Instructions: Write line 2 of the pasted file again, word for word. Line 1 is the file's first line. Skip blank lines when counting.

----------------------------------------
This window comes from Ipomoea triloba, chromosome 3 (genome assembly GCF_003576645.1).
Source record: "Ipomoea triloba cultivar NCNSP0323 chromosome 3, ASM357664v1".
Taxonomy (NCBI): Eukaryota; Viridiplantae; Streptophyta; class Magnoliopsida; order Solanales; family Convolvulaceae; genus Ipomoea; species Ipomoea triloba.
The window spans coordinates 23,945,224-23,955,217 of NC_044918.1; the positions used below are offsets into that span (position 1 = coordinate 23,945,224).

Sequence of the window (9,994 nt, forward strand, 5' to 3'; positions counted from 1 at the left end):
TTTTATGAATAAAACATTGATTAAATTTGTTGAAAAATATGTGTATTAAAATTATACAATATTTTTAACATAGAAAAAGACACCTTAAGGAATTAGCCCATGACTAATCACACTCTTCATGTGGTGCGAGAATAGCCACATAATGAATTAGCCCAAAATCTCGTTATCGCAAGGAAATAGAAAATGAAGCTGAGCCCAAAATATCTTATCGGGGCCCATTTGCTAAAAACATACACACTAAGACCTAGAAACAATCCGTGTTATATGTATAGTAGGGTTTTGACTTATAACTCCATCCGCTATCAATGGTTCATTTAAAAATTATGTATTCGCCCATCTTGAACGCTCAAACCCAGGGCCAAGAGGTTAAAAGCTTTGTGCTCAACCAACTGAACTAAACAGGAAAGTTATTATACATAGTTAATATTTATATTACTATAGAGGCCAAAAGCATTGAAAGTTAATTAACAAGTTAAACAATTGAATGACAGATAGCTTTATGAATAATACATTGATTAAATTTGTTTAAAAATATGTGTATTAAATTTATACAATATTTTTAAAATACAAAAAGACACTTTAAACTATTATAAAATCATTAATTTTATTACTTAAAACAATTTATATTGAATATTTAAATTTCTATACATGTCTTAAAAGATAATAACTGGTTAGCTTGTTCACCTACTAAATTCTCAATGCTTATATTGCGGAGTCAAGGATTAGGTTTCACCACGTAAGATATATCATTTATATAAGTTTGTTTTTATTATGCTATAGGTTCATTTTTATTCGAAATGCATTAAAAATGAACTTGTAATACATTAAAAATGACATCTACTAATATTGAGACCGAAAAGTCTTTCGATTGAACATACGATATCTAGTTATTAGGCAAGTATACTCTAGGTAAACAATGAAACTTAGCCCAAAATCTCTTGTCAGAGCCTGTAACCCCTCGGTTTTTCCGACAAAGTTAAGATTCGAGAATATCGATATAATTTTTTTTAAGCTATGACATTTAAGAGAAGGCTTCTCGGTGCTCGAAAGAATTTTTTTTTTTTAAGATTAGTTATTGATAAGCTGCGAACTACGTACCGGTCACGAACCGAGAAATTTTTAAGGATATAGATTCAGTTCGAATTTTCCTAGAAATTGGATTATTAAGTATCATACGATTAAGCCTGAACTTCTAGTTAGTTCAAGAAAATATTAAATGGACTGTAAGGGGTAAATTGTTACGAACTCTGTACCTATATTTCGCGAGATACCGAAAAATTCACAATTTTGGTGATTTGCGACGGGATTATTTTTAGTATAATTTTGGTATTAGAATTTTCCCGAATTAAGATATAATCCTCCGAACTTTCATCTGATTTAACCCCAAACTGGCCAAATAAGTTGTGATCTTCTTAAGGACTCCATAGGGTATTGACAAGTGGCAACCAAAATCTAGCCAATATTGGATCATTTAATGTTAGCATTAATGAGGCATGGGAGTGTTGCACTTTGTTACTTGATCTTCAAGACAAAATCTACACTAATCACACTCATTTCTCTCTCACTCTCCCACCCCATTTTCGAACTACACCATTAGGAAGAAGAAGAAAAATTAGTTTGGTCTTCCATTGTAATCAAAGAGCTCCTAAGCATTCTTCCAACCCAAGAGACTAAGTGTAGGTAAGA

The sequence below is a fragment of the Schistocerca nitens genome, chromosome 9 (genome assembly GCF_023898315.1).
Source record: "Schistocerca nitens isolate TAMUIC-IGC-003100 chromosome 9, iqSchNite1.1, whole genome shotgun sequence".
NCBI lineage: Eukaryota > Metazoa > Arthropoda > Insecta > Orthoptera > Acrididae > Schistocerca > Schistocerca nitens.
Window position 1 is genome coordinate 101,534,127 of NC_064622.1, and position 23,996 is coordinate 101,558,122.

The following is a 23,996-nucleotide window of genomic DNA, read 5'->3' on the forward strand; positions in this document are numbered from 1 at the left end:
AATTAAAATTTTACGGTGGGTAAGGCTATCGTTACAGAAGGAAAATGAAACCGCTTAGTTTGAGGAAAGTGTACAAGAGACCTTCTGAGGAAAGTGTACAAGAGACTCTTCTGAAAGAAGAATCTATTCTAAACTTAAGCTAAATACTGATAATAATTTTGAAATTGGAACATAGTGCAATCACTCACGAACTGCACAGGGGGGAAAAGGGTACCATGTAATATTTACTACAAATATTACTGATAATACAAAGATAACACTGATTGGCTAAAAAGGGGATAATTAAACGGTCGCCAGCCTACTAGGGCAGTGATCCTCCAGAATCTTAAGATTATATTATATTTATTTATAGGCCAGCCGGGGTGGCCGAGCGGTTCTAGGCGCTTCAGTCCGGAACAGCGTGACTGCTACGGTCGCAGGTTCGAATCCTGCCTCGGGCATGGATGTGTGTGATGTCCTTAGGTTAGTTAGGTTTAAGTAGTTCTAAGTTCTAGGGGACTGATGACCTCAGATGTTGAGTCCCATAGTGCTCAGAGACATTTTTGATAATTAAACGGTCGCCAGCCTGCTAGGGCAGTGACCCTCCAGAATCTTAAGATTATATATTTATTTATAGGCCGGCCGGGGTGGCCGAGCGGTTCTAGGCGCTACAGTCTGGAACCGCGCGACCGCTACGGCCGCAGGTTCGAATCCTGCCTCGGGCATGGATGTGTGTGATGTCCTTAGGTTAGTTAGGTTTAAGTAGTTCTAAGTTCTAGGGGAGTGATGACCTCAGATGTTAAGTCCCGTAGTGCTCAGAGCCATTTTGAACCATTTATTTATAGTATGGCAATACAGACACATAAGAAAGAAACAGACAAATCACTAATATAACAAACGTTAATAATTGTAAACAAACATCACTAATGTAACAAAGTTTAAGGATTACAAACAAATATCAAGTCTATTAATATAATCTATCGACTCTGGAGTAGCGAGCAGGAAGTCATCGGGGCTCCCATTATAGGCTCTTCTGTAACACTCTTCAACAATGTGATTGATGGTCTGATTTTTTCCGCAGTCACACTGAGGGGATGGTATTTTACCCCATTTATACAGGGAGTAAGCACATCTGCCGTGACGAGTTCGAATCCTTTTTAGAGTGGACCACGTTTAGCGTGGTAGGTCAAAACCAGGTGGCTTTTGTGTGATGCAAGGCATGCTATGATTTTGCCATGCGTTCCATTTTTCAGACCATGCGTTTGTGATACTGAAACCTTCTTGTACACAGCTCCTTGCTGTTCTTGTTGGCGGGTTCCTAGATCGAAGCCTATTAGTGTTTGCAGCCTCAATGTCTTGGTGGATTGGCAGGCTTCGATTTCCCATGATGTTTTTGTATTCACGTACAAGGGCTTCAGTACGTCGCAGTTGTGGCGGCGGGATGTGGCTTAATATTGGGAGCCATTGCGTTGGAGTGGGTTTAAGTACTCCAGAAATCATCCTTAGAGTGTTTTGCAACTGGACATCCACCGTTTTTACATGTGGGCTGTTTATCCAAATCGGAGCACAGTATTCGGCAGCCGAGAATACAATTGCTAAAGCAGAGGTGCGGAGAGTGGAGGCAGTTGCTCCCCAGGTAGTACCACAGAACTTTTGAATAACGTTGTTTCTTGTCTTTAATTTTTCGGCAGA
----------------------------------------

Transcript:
Source record: "Ipomoea triloba cultivar NCNSP0323 chromosome 3, ASM357664v1".